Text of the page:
Tens of thousands of years ago, Saudi Arabia was a very different looking place than the sandy terrain many imagine it to be today. According to National Geographic, archeological research revealed the Arabian Peninsula as a once lush green expanse with hundreds of freshwater lakes, home to animals such as hippos.
Now, researchers have stumbled upon an even greater discovery in a prehistoric lake site – direct fossil evidence that could challenge the theory of modern migration out of Africa as we know it. As reported by CNN, an 85,000-year-old finger bone has been found in the heart of the Kingdom, in the middle of what is now called the Nefud Desert, seemingly belonging to a member of the Homo sapiens species.
Gulf News reports that archaeologists from the Max Planck Institute for the Science of Human History in Germany announced their find earlier this week, describing it “as the oldest directly dated Homo sapiens fossil found outside of Africa or the southwest Asian region called the Levant, or modern-day Israel and Syria.”
What this find highlights is that modern humans may have left the African continent much earlier than previously thought, 20,000 to 25,000 years earlier in fact, which challenges the “textbook theory” that Homo sapiens travelled out of Africa 60,000 years ago in a single wave. It also challenges the belief that people could not migrate out of Africa until major advances in technology, such as the invention of bows and arrows, were made.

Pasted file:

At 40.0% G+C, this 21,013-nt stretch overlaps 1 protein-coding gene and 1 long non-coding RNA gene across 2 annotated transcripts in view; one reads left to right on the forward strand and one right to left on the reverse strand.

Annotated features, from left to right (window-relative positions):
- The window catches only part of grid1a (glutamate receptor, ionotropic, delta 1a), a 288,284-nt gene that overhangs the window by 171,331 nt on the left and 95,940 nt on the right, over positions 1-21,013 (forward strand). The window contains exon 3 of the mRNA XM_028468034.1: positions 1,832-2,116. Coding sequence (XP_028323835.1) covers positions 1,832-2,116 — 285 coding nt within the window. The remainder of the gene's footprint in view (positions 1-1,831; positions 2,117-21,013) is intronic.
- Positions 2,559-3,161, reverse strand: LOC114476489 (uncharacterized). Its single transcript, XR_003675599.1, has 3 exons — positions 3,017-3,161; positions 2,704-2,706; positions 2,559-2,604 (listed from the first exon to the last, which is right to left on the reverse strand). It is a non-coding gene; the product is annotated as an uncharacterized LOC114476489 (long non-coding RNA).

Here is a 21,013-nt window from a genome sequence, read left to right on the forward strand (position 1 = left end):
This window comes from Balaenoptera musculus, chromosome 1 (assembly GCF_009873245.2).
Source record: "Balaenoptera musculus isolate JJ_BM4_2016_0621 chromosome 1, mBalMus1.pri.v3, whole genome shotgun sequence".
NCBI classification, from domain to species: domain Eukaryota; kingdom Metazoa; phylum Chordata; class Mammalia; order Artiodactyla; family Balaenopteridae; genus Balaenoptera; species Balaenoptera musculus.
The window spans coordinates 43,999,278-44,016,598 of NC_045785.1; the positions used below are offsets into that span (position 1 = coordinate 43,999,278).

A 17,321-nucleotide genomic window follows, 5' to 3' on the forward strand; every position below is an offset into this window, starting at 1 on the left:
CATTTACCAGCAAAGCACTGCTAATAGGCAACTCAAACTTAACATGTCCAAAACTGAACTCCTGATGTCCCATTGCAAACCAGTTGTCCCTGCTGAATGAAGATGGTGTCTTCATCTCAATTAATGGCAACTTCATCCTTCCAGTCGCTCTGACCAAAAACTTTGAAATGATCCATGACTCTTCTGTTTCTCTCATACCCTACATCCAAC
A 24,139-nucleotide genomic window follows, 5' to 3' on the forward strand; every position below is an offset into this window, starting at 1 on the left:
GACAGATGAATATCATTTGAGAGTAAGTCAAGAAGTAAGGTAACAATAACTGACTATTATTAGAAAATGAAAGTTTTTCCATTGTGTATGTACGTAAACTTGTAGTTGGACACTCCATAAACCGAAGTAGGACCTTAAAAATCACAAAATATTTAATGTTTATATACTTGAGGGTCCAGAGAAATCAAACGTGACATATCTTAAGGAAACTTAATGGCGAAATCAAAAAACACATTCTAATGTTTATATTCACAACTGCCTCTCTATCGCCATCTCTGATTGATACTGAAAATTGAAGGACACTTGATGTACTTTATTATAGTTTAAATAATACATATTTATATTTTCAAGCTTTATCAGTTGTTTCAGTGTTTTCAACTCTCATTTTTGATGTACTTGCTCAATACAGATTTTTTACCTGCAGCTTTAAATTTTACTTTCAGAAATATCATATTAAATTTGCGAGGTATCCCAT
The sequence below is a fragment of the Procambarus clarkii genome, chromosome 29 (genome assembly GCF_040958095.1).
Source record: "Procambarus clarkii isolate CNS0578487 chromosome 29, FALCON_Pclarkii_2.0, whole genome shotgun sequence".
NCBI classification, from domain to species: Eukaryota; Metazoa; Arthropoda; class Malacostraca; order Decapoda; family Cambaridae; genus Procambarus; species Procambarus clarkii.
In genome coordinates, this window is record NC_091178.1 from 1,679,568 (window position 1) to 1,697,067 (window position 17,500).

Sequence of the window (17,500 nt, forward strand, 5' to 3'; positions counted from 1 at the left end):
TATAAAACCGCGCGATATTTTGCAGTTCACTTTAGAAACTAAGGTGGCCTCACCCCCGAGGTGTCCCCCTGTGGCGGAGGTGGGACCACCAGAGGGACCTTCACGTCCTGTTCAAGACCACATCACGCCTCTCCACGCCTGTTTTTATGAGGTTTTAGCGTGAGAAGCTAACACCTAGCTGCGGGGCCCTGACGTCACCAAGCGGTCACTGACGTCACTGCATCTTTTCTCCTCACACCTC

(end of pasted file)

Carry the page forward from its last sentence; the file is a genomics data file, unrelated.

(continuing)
“The Arabian Peninsula has long been considered to be far from the main stage of human evolution,” Michael Petraglia of the Max Planck Institute said in a statement. “This discovery firmly puts Arabia on the map as a key region for understanding our origins and expansion to the rest of the world.”
In recent years, key archeological discoveries have been made that counter many previous theories as well. In 2017, the oldest fossil remains of Homo sapiens dating back 300,000 years was found in Morocco. In 2015, archaeologists in China made several discoveries in three separate caves, finding human teeth and a jawbone believed to be between 80,000 and 130,000 years old. That same year, archaeologists dug up 65,000-year-old human relics in Australia, challenging the belief that humans did not migrate there until about 18,000 years ago.